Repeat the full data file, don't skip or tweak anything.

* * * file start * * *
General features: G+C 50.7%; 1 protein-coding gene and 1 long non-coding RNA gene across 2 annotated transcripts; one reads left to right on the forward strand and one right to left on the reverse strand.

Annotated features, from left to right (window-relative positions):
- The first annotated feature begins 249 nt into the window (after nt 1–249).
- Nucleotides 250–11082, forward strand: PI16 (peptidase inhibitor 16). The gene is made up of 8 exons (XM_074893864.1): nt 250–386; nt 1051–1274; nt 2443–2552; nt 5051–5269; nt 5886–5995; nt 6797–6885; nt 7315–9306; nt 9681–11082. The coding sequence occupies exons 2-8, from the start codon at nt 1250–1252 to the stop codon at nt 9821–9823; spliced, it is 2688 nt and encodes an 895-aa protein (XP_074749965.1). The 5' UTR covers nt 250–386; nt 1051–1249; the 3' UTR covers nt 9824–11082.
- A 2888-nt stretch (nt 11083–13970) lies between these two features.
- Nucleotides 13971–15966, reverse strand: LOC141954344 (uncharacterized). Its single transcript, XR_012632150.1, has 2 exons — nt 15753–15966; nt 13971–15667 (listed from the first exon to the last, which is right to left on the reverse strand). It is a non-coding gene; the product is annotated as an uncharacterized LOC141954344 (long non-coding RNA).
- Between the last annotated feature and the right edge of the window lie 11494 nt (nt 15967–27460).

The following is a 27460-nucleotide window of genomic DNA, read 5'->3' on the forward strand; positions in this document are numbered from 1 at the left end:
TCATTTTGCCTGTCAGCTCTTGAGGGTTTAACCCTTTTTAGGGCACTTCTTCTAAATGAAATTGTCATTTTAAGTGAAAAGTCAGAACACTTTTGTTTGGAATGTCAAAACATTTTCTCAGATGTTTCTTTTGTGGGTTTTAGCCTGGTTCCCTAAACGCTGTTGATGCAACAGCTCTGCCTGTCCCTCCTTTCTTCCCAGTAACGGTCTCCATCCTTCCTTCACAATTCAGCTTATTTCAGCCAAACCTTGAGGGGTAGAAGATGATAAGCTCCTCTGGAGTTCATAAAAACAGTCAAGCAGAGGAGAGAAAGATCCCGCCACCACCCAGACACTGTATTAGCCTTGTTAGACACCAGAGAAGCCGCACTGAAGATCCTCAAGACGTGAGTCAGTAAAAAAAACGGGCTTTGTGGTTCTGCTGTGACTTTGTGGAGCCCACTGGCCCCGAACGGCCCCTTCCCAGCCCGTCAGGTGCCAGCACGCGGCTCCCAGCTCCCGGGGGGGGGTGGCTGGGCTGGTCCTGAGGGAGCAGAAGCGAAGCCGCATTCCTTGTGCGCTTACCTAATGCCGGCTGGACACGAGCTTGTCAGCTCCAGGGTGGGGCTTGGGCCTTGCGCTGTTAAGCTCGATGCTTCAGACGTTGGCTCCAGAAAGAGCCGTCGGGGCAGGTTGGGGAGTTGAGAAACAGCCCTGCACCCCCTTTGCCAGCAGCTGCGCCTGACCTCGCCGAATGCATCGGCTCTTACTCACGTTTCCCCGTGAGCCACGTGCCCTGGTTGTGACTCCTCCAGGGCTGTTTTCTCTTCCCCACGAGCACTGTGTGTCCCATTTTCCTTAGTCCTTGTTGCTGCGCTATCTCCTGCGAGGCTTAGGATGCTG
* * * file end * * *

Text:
General features: G+C 50.7%; 1 protein-coding gene and 1 long non-coding RNA gene across 2 annotated transcripts; one reads left to right on the forward strand and one right to left on the reverse strand.

Annotated features, from left to right (window-relative positions):
- The first annotated feature begins 249 nt into the window (after nt 1–249).
- Nucleotides 250–11082, forward strand: PI16 (peptidase inhibitor 16). The gene is made up of 8 exons (XM_074893864.1): nt 250–386; nt 1051–1274; nt 2443–2552; nt 5051–5269; nt 5886–5995; nt 6797–6885; nt 7315–9306; nt 9681–11082. The coding sequence occupies exons 2-8, from the start codon at nt 1250–1252 to the stop codon at nt 9821–9823; spliced, it is 2688 nt and encodes an 895-aa protein (XP_074749965.1). The 5' UTR covers nt 250–386; nt 1051–1249; the 3' UTR covers nt 9824–11082.
- A 2888-nt stretch (nt 11083–13970) lies between these two features.
- Nucleotides 13971–15966, reverse strand: LOC141954344 (uncharacterized). Its single transcript, XR_012632150.1, has 2 exons — nt 15753–15966; nt 13971–15667 (listed from the first exon to the last, which is right to left on the reverse strand). It is a non-coding gene; the product is annotated as an uncharacterized LOC141954344 (long non-coding RNA).
- Between the last annotated feature and the right edge of the window lie 11494 nt (nt 15967–27460).

The following is a 27460-nucleotide window of genomic DNA, read 5'->3' on the forward strand; positions in this document are numbered from 1 at the left end:
TCATTTTGCCTGTCAGCTCTTGAGGGTTTAACCCTTTTTAGGGCACTTCTTCTAAATGAAATTGTCATTTTAAGTGAAAAGTCAGAACACTTTTGTTTGGAATGTCAAAACATTTTCTCAGATGTTTCTTTTGTGGGTTTTAGCCTGGTTCCCTAAACGCTGTTGATGCAACAGCTCTGCCTGTCCCTCCTTTCTTCCCAGTAACGGTCTCCATCCTTCCTTCACAATTCAGCTTATTTCAGCCAAACCTTGAGGGGTAGAAGATGATAAGCTCCTCTGGAGTTCATAAAAACAGTCAAGCAGAGGAGAGAAAGATCCCGCCACCACCCAGACACTGTATTAGCCTTGTTAGACACCAGAGAAGCCGCACTGAAGATCCTCAAGACGTGAGTCAGTAAAAAAAACGGGCTTTGTGGTTCTGCTGTGACTTTGTGGAGCCCACTGGCCCCGAACGGCCCCTTCCCAGCCCGTCAGGTGCCAGCACGCGGCTCCCAGCTCCCGGGGGGGGGTGGCTGGGCTGGTCCTGAGGGAGCAGAAGCGAAGCCGCATTCCTTGTGCGCTTACCTAATGCCGGCTGGACACGAGCTTGTCAGCTCCAGGGTGGGGCTTGGGCCTTGCGCTGTTAAGCTCGATGCTTCAGACGTTGGCTCCAGAAAGAGCCGTCGGGGCAGGTTGGGGAGTTGAGAAACAGCCCTGCACCCCCTTTGCCAGCAGCTGCGCCTGACCTCGCCGAATGCATCGGCTCTTACTCACGTTTCCCCGTGAGCCACGTGCCCTGGTTGTGACTCCTCCAGGGCTGTTTTCTCTTCCCCACGAGCACTGTGTGTCCCATTTTCCTTAGTCCTTGTTGCTGCGCTATCTCCTGCGAGGCTTAGGATGCTG